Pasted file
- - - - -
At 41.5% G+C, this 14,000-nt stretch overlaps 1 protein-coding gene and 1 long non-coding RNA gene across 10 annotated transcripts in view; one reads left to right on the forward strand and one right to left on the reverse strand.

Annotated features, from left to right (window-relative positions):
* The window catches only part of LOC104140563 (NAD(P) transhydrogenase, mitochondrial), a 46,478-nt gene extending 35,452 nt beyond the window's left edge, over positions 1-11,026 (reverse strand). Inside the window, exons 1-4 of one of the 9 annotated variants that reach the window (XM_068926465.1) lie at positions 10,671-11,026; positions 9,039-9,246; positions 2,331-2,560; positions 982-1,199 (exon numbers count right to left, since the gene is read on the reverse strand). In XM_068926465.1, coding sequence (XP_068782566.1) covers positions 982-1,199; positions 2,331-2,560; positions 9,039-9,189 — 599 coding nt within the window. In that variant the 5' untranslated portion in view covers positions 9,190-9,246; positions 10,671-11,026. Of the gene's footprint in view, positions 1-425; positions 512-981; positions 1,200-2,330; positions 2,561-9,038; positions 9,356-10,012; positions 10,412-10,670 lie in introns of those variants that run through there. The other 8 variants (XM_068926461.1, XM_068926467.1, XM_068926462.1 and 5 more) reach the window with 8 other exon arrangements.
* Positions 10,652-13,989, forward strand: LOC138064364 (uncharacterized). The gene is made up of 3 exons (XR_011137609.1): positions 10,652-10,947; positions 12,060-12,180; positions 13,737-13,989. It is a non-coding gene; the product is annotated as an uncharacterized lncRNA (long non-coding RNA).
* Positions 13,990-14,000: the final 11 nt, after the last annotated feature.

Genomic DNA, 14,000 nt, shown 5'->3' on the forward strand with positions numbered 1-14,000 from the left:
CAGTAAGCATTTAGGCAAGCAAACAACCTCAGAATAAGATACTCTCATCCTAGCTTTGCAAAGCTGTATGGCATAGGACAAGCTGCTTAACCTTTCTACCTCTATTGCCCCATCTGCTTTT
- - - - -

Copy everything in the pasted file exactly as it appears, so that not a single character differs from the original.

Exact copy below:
At 41.5% G+C, this 14,000-nt stretch overlaps 1 protein-coding gene and 1 long non-coding RNA gene across 10 annotated transcripts in view; one reads left to right on the forward strand and one right to left on the reverse strand.

Annotated features, from left to right (window-relative positions):
* The window catches only part of LOC104140563 (NAD(P) transhydrogenase, mitochondrial), a 46,478-nt gene extending 35,452 nt beyond the window's left edge, over positions 1-11,026 (reverse strand). Inside the window, exons 1-4 of one of the 9 annotated variants that reach the window (XM_068926465.1) lie at positions 10,671-11,026; positions 9,039-9,246; positions 2,331-2,560; positions 982-1,199 (exon numbers count right to left, since the gene is read on the reverse strand). In XM_068926465.1, coding sequence (XP_068782566.1) covers positions 982-1,199; positions 2,331-2,560; positions 9,039-9,189 — 599 coding nt within the window. In that variant the 5' untranslated portion in view covers positions 9,190-9,246; positions 10,671-11,026. Of the gene's footprint in view, positions 1-425; positions 512-981; positions 1,200-2,330; positions 2,561-9,038; positions 9,356-10,012; positions 10,412-10,670 lie in introns of those variants that run through there. The other 8 variants (XM_068926461.1, XM_068926467.1, XM_068926462.1 and 5 more) reach the window with 8 other exon arrangements.
* Positions 10,652-13,989, forward strand: LOC138064364 (uncharacterized). The gene is made up of 3 exons (XR_011137609.1): positions 10,652-10,947; positions 12,060-12,180; positions 13,737-13,989. It is a non-coding gene; the product is annotated as an uncharacterized lncRNA (long non-coding RNA).
* Positions 13,990-14,000: the final 11 nt, after the last annotated feature.

Genomic DNA, 14,000 nt, shown 5'->3' on the forward strand with positions numbered 1-14,000 from the left:
CAGTAAGCATTTAGGCAAGCAAACAACCTCAGAATAAGATACTCTCATCCTAGCTTTGCAAAGCTGTATGGCATAGGACAAGCTGCTTAACCTTTCTACCTCTATTGCCCCATCTGCTTTT